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Driving a motor vehicle comes with a lot of responsibility. In just an instant, one bad maneuver or reckless decision can put someone else’s life at risk.
This is why pretty much every state requires individuals to carry insurance that will pay for the potential damages that they could cause while they’re operating a motor vehicle.
Choosing to drive without insurance or financial responsibility is against the law. When individuals break this state law and they’re caught, it’s possible that they could lose their driving privilege entirely.
Instead of automatically taking this from someone who heavily relies on driving to get around, some courts might order the individual to file an SR-22. If you’d like to learn more about SR-22 filings when they’re required, and how to get one without insuring a car, read this guide.
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What is an SR-22?
An SR-22 is technically an auto insurance filing, certificate or document that’s issued by an insurance company to the Department of Motor Vehicles.
It’s a safety responsibility document that’s required specifically by drivers that are deemed to be high-risk in one way or another who’ve been ordered to buy SR-22 insurance.
If the state is notified that coverage has ended, appropriate action will be taken against the person for failing to comply with their obligations ordered by the court.
When a filing is submitted to the DMV, it proves that the policyholder is carrying insurance with a carrier in the state and that the limits on the policy satisfy mandatory insurance requirements.
Whenever the policy renews or coverage ends, the DMV will be the first to be notified as required under the SR-22 rules.
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Who is required to file an SR-22 with the DMV?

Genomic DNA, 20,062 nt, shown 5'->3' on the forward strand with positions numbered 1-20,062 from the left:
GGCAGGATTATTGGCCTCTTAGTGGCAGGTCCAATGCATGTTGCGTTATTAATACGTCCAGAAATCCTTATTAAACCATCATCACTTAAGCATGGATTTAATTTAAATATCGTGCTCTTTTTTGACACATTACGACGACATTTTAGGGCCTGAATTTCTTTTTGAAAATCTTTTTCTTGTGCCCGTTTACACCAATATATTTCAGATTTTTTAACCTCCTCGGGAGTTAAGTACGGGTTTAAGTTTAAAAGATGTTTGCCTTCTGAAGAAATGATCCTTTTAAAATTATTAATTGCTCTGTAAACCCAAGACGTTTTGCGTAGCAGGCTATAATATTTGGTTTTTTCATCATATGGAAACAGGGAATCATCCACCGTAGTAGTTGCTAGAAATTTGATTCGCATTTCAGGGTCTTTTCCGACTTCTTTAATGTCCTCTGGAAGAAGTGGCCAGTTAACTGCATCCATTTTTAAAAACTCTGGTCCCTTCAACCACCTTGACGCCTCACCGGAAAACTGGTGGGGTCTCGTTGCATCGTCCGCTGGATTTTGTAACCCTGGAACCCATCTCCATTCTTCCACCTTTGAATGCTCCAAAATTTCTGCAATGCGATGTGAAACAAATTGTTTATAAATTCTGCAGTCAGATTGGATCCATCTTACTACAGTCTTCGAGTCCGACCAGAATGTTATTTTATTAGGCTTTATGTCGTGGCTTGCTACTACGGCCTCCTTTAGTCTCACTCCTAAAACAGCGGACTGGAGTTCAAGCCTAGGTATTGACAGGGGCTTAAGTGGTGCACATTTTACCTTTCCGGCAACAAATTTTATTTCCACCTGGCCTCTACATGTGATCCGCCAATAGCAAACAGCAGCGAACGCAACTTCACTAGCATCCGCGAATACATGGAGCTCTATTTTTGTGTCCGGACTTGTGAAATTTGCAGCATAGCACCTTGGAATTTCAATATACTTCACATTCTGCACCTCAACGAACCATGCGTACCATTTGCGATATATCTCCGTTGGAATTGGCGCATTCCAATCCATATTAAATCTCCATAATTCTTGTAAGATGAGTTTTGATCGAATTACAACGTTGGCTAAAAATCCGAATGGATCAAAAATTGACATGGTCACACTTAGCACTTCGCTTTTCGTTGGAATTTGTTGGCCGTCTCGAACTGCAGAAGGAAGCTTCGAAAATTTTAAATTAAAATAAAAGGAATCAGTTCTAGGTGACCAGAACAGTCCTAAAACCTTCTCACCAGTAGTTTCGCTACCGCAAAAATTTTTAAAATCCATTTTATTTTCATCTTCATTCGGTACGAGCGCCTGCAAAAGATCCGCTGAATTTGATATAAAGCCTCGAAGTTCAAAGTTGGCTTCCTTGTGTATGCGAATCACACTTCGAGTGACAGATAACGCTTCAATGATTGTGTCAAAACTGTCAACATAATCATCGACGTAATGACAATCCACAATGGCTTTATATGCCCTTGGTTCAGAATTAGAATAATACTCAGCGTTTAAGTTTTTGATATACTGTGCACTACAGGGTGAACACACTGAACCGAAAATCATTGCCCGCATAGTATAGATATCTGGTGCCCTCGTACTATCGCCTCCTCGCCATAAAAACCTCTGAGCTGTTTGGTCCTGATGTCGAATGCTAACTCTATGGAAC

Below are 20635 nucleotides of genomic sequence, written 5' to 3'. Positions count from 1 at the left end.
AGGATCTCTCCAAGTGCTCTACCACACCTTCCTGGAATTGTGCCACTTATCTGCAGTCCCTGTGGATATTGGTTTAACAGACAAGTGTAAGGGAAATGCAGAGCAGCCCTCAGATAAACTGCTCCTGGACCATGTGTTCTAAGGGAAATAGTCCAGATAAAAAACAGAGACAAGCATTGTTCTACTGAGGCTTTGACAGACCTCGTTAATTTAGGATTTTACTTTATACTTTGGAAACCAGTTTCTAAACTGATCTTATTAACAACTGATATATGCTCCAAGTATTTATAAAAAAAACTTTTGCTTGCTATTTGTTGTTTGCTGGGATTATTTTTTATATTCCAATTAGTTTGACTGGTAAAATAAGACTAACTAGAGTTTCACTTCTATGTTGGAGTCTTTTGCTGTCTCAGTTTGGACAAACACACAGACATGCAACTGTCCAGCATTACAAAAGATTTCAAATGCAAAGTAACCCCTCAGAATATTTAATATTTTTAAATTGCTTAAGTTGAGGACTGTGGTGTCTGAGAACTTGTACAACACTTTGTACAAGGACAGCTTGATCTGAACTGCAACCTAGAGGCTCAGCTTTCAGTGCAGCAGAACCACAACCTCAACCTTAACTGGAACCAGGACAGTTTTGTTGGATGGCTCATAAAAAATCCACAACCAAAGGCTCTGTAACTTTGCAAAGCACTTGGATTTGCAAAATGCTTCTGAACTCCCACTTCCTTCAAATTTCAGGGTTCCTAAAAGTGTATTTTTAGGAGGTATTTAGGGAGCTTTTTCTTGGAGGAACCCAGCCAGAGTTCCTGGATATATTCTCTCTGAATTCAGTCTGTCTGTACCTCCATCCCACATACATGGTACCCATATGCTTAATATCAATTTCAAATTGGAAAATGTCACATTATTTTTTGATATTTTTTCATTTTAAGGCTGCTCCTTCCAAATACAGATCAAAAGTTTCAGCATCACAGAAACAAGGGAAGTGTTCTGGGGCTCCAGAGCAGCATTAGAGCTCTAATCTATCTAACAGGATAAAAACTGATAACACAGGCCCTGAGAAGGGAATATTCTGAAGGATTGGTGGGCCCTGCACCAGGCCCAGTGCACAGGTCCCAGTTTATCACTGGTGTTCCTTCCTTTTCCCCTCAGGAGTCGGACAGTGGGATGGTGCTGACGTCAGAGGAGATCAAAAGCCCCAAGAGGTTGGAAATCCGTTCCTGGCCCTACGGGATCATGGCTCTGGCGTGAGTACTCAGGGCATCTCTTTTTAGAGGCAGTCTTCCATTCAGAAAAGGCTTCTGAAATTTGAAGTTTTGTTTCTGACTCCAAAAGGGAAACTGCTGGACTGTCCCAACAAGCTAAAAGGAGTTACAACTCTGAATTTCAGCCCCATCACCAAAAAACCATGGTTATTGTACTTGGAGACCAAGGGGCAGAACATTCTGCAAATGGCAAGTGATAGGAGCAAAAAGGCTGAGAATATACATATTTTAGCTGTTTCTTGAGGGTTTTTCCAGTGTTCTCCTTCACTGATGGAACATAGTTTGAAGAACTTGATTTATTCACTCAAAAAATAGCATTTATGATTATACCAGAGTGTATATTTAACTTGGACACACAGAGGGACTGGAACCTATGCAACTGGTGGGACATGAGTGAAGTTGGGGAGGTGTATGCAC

When you’re required to file an SR-22 with state transportation officials, it probably signifies that you’ve been on the wrong side of the law once or twice when it comes to obeying traffic laws.
You aren’t just required to purchase SR-22 insurance because you’re a young driver or because you’ve been in an accident. It’s when you’ve been convicted of a serious traffic violation or you’re a repeat offender behind the wheel that action is taken.
Here are some scenarios where SR-22 filings are often required:
- You’re Caught Driving Without Insurance –If you’re in an at-fault accident and you don’t have insurance at the accident is reported, you’ll almost definitely have to file an SR-22 to show that you now have coverage. Even if you’re not in an accident, it’s possible that you may have to file an SR-22 for ‘no insurance’ citations. Some states require the safety responsibility with just one conviction
- You’re Convicted of Driving Under the Influence –Driving Under the Influence is a serious traffic violation and a misdemeanor criminal offense. In most states, anyone who’s arrested for driving while intoxicated will have their license immediately suspended or revoked. While the driver’s license will be suspended, they are usually given 30 days to request a hearing where they can appeal the suspension. If eligible for reinstatement, the driver can pay a fee and file their SR-22 for a restricted privilege